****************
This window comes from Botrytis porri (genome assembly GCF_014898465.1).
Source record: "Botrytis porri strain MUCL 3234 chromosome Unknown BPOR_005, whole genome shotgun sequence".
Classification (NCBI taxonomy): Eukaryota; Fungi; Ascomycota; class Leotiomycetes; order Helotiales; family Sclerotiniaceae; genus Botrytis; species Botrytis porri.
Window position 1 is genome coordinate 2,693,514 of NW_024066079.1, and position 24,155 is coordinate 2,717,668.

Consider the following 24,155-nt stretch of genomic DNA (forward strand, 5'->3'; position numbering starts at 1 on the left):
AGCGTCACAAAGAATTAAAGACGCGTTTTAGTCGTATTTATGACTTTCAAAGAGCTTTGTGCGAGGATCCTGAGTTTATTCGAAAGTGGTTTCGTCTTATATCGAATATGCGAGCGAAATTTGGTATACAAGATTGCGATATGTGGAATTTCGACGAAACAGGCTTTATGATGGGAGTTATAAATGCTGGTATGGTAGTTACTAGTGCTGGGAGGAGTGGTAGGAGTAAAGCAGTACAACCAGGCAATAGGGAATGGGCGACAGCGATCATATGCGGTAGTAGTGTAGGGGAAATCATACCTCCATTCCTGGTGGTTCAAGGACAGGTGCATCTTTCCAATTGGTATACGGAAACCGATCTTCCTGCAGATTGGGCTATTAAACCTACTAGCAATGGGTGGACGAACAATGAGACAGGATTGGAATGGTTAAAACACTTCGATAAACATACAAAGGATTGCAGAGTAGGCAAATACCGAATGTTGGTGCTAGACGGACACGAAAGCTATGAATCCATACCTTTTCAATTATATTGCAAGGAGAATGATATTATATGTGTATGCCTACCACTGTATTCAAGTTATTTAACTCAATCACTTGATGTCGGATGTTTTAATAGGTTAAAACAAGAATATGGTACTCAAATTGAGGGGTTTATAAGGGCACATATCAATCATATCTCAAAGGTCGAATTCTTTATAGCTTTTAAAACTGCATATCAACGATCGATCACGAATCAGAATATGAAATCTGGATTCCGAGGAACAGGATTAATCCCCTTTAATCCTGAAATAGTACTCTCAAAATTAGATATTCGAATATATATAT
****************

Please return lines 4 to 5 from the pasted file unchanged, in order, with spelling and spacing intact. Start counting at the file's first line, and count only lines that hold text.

Window position 1 is genome coordinate 2,693,514 of NW_024066079.1, and position 24,155 is coordinate 2,717,668.

Consider the following 24,155-nt stretch of genomic DNA (forward strand, 5'->3'; position numbering starts at 1 on the left):